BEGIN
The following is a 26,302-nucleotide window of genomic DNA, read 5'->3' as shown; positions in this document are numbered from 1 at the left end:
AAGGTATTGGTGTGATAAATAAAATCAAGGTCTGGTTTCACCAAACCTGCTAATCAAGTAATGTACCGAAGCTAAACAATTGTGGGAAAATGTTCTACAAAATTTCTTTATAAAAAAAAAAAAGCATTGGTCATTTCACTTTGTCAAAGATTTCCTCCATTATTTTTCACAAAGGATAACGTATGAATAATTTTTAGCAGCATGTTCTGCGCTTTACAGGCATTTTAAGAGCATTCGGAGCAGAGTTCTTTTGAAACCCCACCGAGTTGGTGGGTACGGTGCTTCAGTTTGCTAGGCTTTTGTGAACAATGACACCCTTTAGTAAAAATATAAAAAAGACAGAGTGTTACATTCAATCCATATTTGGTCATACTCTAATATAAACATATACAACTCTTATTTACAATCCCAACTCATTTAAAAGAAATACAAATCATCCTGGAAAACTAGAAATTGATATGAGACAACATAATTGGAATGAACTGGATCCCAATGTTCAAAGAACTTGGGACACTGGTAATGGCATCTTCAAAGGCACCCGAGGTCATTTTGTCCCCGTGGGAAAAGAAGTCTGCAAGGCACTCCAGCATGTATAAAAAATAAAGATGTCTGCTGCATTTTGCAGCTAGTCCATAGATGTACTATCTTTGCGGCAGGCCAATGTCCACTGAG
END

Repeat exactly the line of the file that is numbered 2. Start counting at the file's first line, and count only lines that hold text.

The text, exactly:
AAGGTATTGGTGTGATAAATAAAATCAAGGTCTGGTTTCACCAAACCTGCTAATCAAGTAATGTACCGAAGCTAAACAATTGTGGGAAAATGTTCTACAAAATTTCTTTATAAAAAAAAAAAAGCATTGGTCATTTCACTTTGTCAAAGATTTCCTCCATTATTTTTCACAAAGGATAACGTATGAATAATTTTTAGCAGCATGTTCTGCGCTTTACAGGCATTTTAAGAGCATTCGGAGCAGAGTTCTTTTGAAACCCCACCGAGTTGGTGGGTACGGTGCTTCAGTTTGCTAGGCTTTTGTGAACAATGACACCCTTTAGTAAAAATATAAAAAAGACAGAGTGTTACATTCAATCCATATTTGGTCATACTCTAATATAAACATATACAACTCTTATTTACAATCCCAACTCATTTAAAAGAAATACAAATCATCCTGGAAAACTAGAAATTGATATGAGACAACATAATTGGAATGAACTGGATCCCAATGTTCAAAGAACTTGGGACACTGGTAATGGCATCTTCAAAGGCACCCGAGGTCATTTTGTCCCCGTGGGAAAAGAAGTCTGCAAGGCACTCCAGCATGTATAAAAAATAAAGATGTCTGCTGCATTTTGCAGCTAGTCCATAGATGTACTATCTTTGCGGCAGGCCAATGTCCACTGAG